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Re: travel medical insurance
What Richard wrote is mostly correct about Blue Cross Travel-med insurance differing from Medoc travel-medical, and is true of every other travel medical insurance company, including BCAA, CARP, RBC etc. And Joan's comments are also useful.
But I used 'mostly' because right now, because one of our Board members is having a struggle with his Blue Cross travel medical insurance over a small bill, which they are trying not to cover, instead wanting to charge it against his Extended plan, so they are treating their own travel medical insurance as if it is a 'second payer". I believe his struggles with them are not yet over. It is true that they give us a discount for Travel medical because we are already members of their Extended plan, but their health criteria are different from competitors.
Our exec has learned thru intensive examination that travel medical insurance is a nightmare in terms of comparing plans, not only because of the 'first or second' payer thing, but because they all have variations in rules about pre-existing conditions, exclusions, and other fine print. Medoc-Johnson for example will serve as 'first-payer" if the customer's Extended medical insurance plans tops out coverage at $100,000 lifetime, and will only turn into "second-payer' if the customer's Extended medical insurance has a greater lifetime limit.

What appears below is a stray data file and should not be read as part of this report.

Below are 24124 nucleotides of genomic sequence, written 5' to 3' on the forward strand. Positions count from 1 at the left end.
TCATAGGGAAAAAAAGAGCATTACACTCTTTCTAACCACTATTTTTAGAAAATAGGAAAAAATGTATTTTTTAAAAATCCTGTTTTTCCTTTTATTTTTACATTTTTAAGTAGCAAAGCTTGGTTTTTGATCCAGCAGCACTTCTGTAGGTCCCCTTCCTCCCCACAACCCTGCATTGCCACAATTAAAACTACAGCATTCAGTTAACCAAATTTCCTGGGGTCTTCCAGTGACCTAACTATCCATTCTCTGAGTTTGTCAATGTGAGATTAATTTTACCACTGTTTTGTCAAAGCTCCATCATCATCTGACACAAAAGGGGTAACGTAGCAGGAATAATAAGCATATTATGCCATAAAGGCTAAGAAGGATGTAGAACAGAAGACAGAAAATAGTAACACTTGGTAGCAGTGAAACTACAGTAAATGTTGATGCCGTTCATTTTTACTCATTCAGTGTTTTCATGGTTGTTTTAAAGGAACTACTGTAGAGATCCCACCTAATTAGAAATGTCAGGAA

Some years ago the Board of SFURA agreed to allow Medoc to use our mail list once each year in conjunction with the retirees associations at UBC and UVic. We don't 'endorse' them, simply allow access to our list. Our own individual experiences with different travel medical insurance plans have led us to understand that there is no one best plan for all our members, not in terms of cost, or pre-existing conditions, "first-payer', or anything else.
I routinely collect health insurance horror stories from the NY Times re the giant US 'health" insurance companies and now have a considerable file, so I know they are all full of nasty tricks. Insurance companies re health care by definition are classic cases of 'conflicts of interest" because they are trying to make money for shareholders, in effect by being very tough against their 'customers". Often not a pretty sight.
I would be interested in knowing if any insurance-savvy person within our membership can identify any true 'First-payer' for Travel medical insurance. It seems to me that all Travel medical insurance companies will first of all try to get $ out of our BC basic MS insurance plan, then will try to get other bits of $$ out of any personal Extended health plan their customer has, so that the Travel-medical will deign to cover only the residual that meets their criteria. That would make business sense for them. Does anyone know?